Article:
However, this is unfair. REALLY unfair, because age is not the sole reason for anyone to act in this fashion. The biggest ragequit we ever had in Guild came from a 50-summat guy who really should have known better (and left over a mace /roll he lost) and when I look back on what happened, it made a lot of sense. Certain personalities will cause trouble, regardless of where they are. When you stop looking at people as pixels and remember that behind the character is a real person, a lot of what happens simply acts as a metaphor for their real life personality. I am staggered even now at the number of people who don't consider this, that Warcraft really is just one huge social networking site when its all said and done. The only difference is, in most cases, these aren't people you would never willingly have on your Friends List, and as a result... anything could happen, and normally does.

There are a lot of arguments currently about what is wrong with the game. Blizzard are clearly at pains to ensure that when the new expansion is released, it returns to the experience a great deal of the enjoyment and fun that people feel has been lacking in Cataclysm. However, Blizzard can't change the players. It can try and make them happier, give them more things to do and increasing ways to gear and feel fulfilled. It has improved in beta the way knowledge about classes is communicated. It is giving lots of opportunities for people to 'learn to play' However if people choose not to take them, there is nothing anyone can do. If the game is a metaphor for life, sometimes it won't matter how good things are, some people just aren't happy unless they have something to complain about and a focus at which to direct their displeasure.

The only way that is ever going to change is completely out of Blizzard's hands.

[EDIT: Hello Druids, who point out to me that spirit works very well as hit for Boomkins. I am encouraged to see new people reading and responding, and so I add this postscript.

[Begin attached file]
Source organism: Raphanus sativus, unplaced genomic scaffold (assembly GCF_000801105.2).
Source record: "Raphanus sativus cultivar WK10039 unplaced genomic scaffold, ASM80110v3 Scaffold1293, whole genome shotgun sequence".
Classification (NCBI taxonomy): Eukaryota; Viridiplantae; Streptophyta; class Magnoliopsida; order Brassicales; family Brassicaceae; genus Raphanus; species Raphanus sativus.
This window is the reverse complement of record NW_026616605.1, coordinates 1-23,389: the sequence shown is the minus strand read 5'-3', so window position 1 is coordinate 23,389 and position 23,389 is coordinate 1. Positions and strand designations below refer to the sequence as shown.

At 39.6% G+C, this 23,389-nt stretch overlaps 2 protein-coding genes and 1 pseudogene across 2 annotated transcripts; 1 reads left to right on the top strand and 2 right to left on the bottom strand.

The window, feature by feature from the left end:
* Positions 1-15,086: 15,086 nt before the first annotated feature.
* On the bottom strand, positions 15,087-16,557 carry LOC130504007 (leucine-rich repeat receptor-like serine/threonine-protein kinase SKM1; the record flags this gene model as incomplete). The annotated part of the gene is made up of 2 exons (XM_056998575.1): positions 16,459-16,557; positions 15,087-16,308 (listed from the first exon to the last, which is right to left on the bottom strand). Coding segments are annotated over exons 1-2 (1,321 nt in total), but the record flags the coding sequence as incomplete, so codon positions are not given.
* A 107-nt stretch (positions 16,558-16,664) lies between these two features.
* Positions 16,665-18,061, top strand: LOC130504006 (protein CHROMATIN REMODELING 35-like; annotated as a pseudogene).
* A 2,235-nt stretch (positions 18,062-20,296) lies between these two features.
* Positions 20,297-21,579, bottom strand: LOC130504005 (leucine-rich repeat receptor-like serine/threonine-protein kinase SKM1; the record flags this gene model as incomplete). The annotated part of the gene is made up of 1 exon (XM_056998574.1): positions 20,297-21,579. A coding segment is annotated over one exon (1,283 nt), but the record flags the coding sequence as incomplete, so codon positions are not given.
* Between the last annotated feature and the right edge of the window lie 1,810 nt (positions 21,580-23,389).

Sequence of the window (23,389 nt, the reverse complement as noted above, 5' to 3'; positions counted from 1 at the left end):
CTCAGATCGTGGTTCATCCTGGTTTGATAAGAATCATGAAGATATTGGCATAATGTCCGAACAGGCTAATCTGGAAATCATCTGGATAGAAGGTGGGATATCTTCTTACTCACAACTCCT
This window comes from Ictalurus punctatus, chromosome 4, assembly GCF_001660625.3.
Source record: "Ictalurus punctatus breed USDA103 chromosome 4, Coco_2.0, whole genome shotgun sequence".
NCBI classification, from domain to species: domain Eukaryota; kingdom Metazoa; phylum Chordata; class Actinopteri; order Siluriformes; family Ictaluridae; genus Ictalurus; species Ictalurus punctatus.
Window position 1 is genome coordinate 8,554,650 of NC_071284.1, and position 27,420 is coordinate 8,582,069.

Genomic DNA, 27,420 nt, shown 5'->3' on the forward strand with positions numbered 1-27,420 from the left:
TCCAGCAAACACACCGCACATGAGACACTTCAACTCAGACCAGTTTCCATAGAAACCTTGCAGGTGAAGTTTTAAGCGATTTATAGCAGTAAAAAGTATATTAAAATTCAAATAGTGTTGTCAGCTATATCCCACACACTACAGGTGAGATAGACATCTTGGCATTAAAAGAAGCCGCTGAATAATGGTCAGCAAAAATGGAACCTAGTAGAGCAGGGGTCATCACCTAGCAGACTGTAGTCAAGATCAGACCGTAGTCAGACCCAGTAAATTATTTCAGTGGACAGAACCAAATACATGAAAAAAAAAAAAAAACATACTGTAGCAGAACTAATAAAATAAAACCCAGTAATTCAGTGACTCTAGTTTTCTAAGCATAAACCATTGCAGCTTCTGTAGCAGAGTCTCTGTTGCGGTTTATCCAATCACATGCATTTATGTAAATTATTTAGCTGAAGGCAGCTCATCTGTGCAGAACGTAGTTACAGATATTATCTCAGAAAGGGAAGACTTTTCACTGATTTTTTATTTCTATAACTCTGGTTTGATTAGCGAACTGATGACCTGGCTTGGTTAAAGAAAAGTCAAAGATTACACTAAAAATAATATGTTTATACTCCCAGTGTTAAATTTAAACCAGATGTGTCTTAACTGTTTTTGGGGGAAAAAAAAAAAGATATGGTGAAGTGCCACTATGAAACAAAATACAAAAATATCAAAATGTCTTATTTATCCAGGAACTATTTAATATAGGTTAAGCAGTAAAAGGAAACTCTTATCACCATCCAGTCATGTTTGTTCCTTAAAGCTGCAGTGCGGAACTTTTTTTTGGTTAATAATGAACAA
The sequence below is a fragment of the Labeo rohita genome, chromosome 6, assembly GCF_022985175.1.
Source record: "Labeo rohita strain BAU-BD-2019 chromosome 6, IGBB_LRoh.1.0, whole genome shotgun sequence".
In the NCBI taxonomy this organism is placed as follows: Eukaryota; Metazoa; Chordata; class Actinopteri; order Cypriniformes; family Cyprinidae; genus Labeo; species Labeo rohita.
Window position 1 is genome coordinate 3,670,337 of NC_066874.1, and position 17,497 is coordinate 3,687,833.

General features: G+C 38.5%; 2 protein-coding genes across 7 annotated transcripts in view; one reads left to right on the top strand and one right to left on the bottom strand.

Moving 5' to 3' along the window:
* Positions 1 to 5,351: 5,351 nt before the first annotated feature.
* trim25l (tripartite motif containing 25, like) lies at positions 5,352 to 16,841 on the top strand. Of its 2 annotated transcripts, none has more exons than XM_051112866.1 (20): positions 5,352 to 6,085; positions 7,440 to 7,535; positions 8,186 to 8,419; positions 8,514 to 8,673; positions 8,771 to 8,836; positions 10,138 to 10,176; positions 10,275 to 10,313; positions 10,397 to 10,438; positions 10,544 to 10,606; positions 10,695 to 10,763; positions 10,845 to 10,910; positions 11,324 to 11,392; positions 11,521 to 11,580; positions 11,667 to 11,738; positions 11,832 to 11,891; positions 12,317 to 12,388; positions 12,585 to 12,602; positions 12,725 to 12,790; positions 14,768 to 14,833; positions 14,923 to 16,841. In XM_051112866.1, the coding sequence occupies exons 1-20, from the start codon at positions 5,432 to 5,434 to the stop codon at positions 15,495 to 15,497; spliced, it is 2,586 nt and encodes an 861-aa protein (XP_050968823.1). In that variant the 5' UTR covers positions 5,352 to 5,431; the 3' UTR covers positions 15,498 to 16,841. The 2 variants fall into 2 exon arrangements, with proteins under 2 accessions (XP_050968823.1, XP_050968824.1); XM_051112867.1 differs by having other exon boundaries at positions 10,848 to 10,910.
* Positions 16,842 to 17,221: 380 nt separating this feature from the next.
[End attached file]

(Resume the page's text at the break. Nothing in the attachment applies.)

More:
I have a Druid boomkin, so have some understanding of the mechanics at play. I also know I wouldn't play as DPS with a Maw of the Dragonlord or two healing trinkets, because there are better items out there (from LFG) which would maximise my potential in a raid. Mr Robot is my friend :D Needless to say, this then becomes an even better example of someone who knows how to play but hoped that the relative anonymity of LFR would allow him to capitalise on loot drops...]

11 comments:

TheGrumpyElf said...

While I agree blizzard can do a lot more to educate its players I do not think that address the whole problem.

Blizzard needs to be actively heavy handed on people like that. Those people do go get into any trouble for breaking the rules of how the game is intended to be played so they can do whatever they want with no worries.

If everyone in the group reported the person and the person received a one month ban for abusing the LFR system I am sure it would stop.

Blizzard needs to start telling people it is NOT okay to just hang out and get gear. If you are not going to play the game as it was intended then you will lose the privilege of playing certain parts of it.

And do not use the excuse that the blues do saying, maybe that is how they have fun. It is a horrible excuse. If how you have fun is by ruining the fun of 24 other people there is something seriously mentally wrong with you.

The Godmother said...

It would be I assume almost impossible with the current level of customer service to police the system like this. You then have to hope that enough people would take the time to report any miscreant, and frankly I doubt most would bother unless the complaint was particularly heinous. As it stands, this is the existing system anyway, and it does work, as my husband was involved with a particularly obnoxious individual who was banned for bad behaviour.

I would expect to see an LFR-specific complaint system debut at some point however, because I can see enough people complaining about the system to make it viable.

stubborn said...

I've been harping on it plenty recently, but some kind of tribunal system that involved respected players (those who had never gotten into any trouble) who had logged a particular amount of playtime (easily researched) could instigate special tribunals that would auto-flag particular incidents for quick review by a GM board. If you just look at the statistics presented here:
http://na.leagueoflegends.com/news/tribunal-records-16-million-votes